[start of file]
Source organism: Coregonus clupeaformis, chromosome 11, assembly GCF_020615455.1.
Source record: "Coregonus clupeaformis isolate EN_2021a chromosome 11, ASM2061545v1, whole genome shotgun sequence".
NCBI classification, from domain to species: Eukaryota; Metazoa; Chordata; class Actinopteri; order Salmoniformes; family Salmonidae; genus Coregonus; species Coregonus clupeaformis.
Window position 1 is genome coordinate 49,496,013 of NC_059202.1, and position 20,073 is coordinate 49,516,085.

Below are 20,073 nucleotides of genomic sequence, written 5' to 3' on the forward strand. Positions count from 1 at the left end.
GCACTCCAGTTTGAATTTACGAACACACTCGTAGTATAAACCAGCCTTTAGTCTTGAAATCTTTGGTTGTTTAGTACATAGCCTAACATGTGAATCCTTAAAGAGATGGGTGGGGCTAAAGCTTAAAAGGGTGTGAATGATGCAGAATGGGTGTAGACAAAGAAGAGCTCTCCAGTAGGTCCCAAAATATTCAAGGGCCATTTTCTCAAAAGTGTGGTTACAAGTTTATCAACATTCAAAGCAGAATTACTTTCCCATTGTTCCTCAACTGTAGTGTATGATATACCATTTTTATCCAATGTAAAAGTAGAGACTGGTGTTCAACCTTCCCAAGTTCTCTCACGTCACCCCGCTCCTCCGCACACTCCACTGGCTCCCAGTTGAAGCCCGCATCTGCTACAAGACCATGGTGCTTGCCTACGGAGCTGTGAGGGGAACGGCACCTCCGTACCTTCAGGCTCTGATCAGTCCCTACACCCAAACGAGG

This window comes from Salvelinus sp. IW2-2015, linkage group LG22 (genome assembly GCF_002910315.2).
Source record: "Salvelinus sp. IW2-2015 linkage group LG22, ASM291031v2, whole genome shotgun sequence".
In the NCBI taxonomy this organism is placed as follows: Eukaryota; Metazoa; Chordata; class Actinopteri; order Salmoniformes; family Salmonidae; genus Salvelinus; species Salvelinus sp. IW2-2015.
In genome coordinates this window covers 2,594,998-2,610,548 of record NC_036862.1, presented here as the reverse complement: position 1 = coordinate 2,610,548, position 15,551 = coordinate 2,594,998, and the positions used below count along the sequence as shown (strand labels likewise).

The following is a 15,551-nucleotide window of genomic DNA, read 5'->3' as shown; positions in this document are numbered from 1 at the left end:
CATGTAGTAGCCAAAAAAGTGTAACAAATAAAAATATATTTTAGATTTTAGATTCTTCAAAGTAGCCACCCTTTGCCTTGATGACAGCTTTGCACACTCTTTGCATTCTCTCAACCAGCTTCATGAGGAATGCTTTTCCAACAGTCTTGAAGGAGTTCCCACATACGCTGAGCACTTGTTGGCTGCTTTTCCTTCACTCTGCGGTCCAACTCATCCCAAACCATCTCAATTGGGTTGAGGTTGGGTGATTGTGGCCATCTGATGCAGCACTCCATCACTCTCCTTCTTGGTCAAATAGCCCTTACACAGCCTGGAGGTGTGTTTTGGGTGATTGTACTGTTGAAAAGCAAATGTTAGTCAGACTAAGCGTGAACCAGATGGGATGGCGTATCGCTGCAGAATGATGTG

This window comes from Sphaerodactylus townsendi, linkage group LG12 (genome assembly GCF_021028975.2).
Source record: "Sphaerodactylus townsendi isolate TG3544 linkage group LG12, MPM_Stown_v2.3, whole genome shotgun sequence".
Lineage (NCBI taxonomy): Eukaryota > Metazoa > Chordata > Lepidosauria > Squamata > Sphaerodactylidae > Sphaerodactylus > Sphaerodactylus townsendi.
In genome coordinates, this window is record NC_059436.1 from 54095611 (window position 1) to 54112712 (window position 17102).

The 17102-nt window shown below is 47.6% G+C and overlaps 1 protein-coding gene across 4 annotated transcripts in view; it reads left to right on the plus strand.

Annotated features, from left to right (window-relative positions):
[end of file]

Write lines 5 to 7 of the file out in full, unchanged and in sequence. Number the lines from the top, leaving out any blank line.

Below are 20,073 nucleotides of genomic sequence, written 5' to 3' on the forward strand. Positions count from 1 at the left end.
GCACTCCAGTTTGAATTTACGAACACACTCGTAGTATAAACCAGCCTTTAGTCTTGAAATCTTTGGTTGTTTAGTACATAGCCTAACATGTGAATCCTTAAAGAGATGGGTGGGGCTAAAGCTTAAAAGGGTGTGAATGATGCAGAATGGGTGTAGACAAAGAAGAGCTCTCCAGTAGGTCCCAAAATATTCAAGGGCCATTTTCTCAAAAGTGTGGTTACAAGTTTATCAACATTCAAAGCAGAATTACTTTCCCATTGTTCCTCAACTGTAGTGTATGATATACCATTTTTATCCAATGTAAAAGTAGAGACTGGTGTTCAACCTTCCCAAGTTCTCTCACGTCACCCCGCTCCTCCGCACACTCCACTGGCTCCCAGTTGAAGCCCGCATCTGCTACAAGACCATGGTGCTTGCCTACGGAGCTGTGAGGGGAACGGCACCTCCGTACCTTCAGGCTCTGATCAGTCCCTACACCCAAACGAGG

This window comes from Salvelinus sp. IW2-2015, linkage group LG22 (genome assembly GCF_002910315.2).